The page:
Additionally, tenured and nontenured faculty should continually coordinate their efforts to call foul ball on the notion that university funding does not exist to convert adjunct professors into full-time employees — or, if nothing else, to pay part-time professors living wages. It’s disingenuous at best for universities to claim that they “don’t have funding” to support their faculty.
They do have funding. Universities simply choose to use that funding in ways that, quite often, have nothing to do with professors.
Despite an apparent “lack of funding,” university bureaucracies ballooned in the latter part of the twentieth century (and they continue to do so today). Interestingly, this ballooning has happened simultaneously with the shrinking of the tenured ranks and the increased reliance on contingent labor. As senior administrators have eroded the tenured ranks, they have somehow managed to find enough funding to employ armies of provosts, who usually make much more money than even the most senior faculty, constitute countless university offices devoted to “assessing” student and parental “satisfaction” “metrics” and other such corporate nonsense, and, of course, building absurdly extravagant dormitories where students (no lie) can arrange for things like maid service in their dorm rooms. Without question, the money’s there. University administrations just don’t want to spend that money on education.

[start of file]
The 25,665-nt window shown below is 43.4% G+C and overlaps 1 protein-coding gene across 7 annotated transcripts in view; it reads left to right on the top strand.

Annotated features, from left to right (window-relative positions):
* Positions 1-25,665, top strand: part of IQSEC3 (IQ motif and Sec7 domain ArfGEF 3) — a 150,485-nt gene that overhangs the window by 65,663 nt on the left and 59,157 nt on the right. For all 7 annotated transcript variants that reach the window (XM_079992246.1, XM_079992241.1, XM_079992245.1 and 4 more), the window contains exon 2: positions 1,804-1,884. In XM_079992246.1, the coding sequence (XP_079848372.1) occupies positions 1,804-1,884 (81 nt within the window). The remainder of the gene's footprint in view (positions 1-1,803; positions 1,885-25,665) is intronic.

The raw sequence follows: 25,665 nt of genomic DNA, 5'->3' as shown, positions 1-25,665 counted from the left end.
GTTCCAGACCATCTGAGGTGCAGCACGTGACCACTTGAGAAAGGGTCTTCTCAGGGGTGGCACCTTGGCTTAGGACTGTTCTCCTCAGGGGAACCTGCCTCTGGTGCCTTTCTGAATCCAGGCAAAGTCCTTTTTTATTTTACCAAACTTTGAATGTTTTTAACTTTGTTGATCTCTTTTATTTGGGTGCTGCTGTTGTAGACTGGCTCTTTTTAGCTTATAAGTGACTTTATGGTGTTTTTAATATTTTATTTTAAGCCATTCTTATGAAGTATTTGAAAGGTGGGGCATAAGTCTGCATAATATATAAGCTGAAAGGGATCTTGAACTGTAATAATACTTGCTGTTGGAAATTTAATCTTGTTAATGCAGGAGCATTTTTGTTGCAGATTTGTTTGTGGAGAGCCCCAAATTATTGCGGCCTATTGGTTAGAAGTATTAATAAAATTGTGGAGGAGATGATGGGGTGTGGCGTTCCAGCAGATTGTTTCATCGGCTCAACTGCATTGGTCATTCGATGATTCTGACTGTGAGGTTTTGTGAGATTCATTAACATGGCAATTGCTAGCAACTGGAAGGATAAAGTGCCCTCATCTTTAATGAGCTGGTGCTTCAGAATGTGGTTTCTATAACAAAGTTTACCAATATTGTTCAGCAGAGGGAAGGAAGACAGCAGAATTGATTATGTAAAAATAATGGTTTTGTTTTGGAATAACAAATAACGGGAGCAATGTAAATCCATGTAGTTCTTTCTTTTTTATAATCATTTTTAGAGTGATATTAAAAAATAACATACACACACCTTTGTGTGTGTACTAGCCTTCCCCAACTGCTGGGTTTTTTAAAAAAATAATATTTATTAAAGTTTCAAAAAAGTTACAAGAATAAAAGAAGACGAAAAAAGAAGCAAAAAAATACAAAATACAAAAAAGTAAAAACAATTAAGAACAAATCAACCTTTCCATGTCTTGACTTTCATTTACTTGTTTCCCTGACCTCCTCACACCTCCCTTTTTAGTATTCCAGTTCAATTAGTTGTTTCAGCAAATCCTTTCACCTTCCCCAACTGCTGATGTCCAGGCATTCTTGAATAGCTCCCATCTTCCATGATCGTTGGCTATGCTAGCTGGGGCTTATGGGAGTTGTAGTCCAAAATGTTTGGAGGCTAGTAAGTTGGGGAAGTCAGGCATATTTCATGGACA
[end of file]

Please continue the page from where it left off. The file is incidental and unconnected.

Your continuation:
Therefore, I can say that I wholeheartedly support slashing administrative budgets and reallocating those funds back to academic affairs. Obviously, faculty senates should have a large say in how that kind of reallocation should happen. (On a related note, tenured faculty — at departmental and university governance levels — need to do a much better job at allowing adjunct participation in governance decisions.)